The COVID-19 pandemic, social justice movements, and economic uncertainty have all had an impact on Americans’ trust in government. In 2017 and 2021, PRRI asked American adults a series of questions related to their trust in various levels of government, and, though the topline numbers did not move significantly in the intervening years, several demographic and religious subgroups did display a shift in levels of trust over time. Republicans generally distrust all levels of government more in 2021 than they did in 2017, while the opposite is true of Democrats.
Partisans Have Switched Places on Trusting the Federal Government
In 2021, seven in ten Americans (71%) trusted the federal government to do the right thing only some or none of the time (this was counted as distrust), compared to 29% who trusted it just about always or most of the time. The numbers were similar in 2017 (71% distrust, 29% trust). Among partisans, the vast majority of Republicans (86%) distrusted the federal government in 2021, an increase of 18 percentage points from 2017 (68%), when Republicans held the presidency. By contrast, a slim majority of Democrats (54%) distrusted the federal government in 2021, now that a Democrat is in the presidency, down from 69% in 2017. Independents fall in between, with 74% expressing distrust in 2021, and haven’t shifted significantly from 2017 (76%).
About three in four white Americans (74%), 62% of Americans who identify with another race, and 60% of Hispanic Americans trusted the federal government to do the right thing only some or none of the time in 2021. Black Americans were the only racial or ethnic group whose distrust of the federal government has changed significantly, decreasing from 76% in 2017 to 68% in 2021 — meaning they trust the federal government more in 2021 than they did in 2017.
Trust levels among white Americans differ according to education. About eight in ten white Americans without a college degree (79%) trusted the federal government to do the right thing only some or none of the time, an increase in distrust from 74% in 2017. Two-thirds of white Americans with a college degree (66%), down from 73% in 2017, distrust the federal government, again indicating trust has increased.
Majorities of both religiously affiliated and religiously unaffiliated Americans distrusted the government in 2021. The vast majority of white evangelical Protestants (85%) said they trusted the federal government only some or none of the time (up from 69% in 2017), compared with about seven in ten white mainline Protestants (72%, similar to 74% in 2017), members of non-Christian religions (68%, down from 76% in 2017), religiously unaffiliated Americans (68%, down from 80% in 2017), and Black Protestants (67%, down from 77% in 2017). Hispanic Catholics are the least likely to distrust the federal government (59% in 2021 and 55% in 2017).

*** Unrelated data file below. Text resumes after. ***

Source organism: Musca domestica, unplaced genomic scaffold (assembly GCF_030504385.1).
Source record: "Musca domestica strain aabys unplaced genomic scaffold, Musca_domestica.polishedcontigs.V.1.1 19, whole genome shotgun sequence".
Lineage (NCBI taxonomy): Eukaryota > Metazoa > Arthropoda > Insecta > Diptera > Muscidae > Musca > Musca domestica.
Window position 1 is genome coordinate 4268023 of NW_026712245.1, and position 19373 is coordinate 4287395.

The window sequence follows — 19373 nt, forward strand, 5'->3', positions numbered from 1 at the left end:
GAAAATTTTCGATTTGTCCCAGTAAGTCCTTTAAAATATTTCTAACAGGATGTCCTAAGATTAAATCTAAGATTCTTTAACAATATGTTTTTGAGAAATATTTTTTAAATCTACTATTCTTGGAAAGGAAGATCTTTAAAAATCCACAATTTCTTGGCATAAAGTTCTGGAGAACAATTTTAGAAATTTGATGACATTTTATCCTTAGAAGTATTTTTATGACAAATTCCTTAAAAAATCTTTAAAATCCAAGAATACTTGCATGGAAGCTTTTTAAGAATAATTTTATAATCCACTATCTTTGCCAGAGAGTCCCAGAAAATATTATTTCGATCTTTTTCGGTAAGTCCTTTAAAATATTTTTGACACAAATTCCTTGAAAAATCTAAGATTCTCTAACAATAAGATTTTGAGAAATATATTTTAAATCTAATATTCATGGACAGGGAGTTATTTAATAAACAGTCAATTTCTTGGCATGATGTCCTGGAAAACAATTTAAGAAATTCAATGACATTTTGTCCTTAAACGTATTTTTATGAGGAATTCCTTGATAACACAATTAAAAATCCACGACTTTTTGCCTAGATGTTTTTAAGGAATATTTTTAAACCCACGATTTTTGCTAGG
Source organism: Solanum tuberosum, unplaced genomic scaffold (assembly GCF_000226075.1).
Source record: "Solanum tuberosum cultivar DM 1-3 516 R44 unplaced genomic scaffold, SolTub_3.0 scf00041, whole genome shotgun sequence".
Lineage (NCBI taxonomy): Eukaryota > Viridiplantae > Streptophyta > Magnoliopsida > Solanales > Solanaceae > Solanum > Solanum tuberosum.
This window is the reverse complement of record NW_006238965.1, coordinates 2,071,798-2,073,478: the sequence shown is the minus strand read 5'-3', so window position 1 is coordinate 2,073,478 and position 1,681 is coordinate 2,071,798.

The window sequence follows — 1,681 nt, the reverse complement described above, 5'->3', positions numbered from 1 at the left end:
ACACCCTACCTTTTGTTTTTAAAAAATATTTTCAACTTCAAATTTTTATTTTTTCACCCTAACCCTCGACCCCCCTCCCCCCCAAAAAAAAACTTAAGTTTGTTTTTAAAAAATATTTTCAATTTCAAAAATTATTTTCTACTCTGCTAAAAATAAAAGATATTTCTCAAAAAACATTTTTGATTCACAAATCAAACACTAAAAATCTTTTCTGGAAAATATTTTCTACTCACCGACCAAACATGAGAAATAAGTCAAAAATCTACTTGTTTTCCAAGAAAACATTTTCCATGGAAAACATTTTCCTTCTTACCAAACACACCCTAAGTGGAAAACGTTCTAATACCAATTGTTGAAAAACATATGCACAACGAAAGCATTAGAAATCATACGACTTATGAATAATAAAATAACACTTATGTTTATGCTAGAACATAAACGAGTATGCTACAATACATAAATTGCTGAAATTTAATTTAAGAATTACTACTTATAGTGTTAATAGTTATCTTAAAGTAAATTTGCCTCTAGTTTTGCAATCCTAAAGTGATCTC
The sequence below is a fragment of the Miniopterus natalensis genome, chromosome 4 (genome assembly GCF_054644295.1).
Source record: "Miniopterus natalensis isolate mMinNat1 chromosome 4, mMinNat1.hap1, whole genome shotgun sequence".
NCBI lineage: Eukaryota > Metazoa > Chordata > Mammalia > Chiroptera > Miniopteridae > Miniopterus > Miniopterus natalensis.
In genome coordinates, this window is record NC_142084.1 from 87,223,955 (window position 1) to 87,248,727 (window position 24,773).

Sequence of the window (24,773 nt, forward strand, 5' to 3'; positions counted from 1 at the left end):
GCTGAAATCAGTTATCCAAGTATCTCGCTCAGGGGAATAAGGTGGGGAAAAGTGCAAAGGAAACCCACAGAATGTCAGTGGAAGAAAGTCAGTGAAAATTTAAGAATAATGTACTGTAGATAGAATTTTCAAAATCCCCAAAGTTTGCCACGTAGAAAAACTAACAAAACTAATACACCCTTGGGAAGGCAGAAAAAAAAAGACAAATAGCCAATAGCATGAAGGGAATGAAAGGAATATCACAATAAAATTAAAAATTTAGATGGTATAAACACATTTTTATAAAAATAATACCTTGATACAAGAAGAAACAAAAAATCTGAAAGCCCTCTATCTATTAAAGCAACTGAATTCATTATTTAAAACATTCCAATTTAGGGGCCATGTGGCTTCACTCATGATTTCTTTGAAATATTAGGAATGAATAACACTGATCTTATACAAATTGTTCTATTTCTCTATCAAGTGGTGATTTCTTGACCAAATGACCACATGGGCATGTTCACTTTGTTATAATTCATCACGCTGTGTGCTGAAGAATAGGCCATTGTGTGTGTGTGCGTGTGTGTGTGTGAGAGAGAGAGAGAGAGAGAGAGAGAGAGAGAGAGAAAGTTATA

Distrust in State Government Decreased Among Black Americans and Democrats but Increased Among White Evangelical Protestants
In 2021, six in ten Americans (61%) said that they trust their state government to do the right thing only some or none of the time, compared with 38% who trusted it to do the right thing just about always or most of the time. These percentages differ slightly from 2017 (64% distrust, 34% trust). Half of Democrats (50%) distrusted their state government in 2021, notably down from 63% in 2017, compared with two-thirds of Republicans (67%, up from 59% in 2017) and independents (65%, similar to 68% in 2017).
Two-thirds of Black Americans (66%) distrusted their state government in 2021, down from 76% in 2017, compared with 62% of white Americans (a decrease from 64% in 2017), 57% of Hispanic Americans (similar to 59% in 2017), and 56% of Americans who identify with another race (similar to 55% in 2017).
Nearly seven in ten white evangelical Protestants (69%) reported distrusting their state government (up from 56% in 2017), compared with about six in ten religiously unaffiliated Americans (62%, down from 69% in 2017), white mainline Protestants (59%, down from 67%), members of non-Christian religions (59%, a large decrease from 73% in 2017), and other Christian denominations (59%, an increase from 52% in 2017). Distrust of state government held steady among Hispanic Catholics, with about half distrusting the state government in both years (51% in 2021 and 50% in 2017).
Americans Trust Local Government More
A slim majority (56%) of Americans reported trusting their local government to do the right thing only some or none of the time in 2021, compared with 43% who trusted it just about always or most of the time, similar to 2017 (55% distrust, 43% trust). Echoing partisan federal- and state-level trends, more Republicans distrusted local government in 2021 (59%) than in 2017 (51%), in contrast to Democrats, whose distrust was similar to that of Republicans in 2017 (52%) but decreased in 2021 (46%). Independents are as likely to report trusting local governments to do the right thing only some or none of the time in 2021 (61%) as in 2017 (58%).
More than two-thirds of Black Americans (67%, down from 71% in 2017), nearly six in ten Hispanic Americans (56%, up from 52% in 2017) and Americans who identify with an unspecified race (59%, an increase from 53% in 2017), and a slim majority of white Americans (53% in both years) trusted local government to do the right thing only some or none of the time.
More than two-thirds of Black Protestants (68%, similar to 73% in 2017) and nearly six in ten religiously unaffiliated Americans (59%) and white evangelical Protestants (58%) reported distrusting local government in 2021. Once again, Hispanic Catholics were the least likely to report distrusting local government (53% in 2021, 43% in 2017).
 Another race includes those who are Asian American or Pacific Islander, Native American, and multiracial. Sample sizes were not large enough to report these groups separately.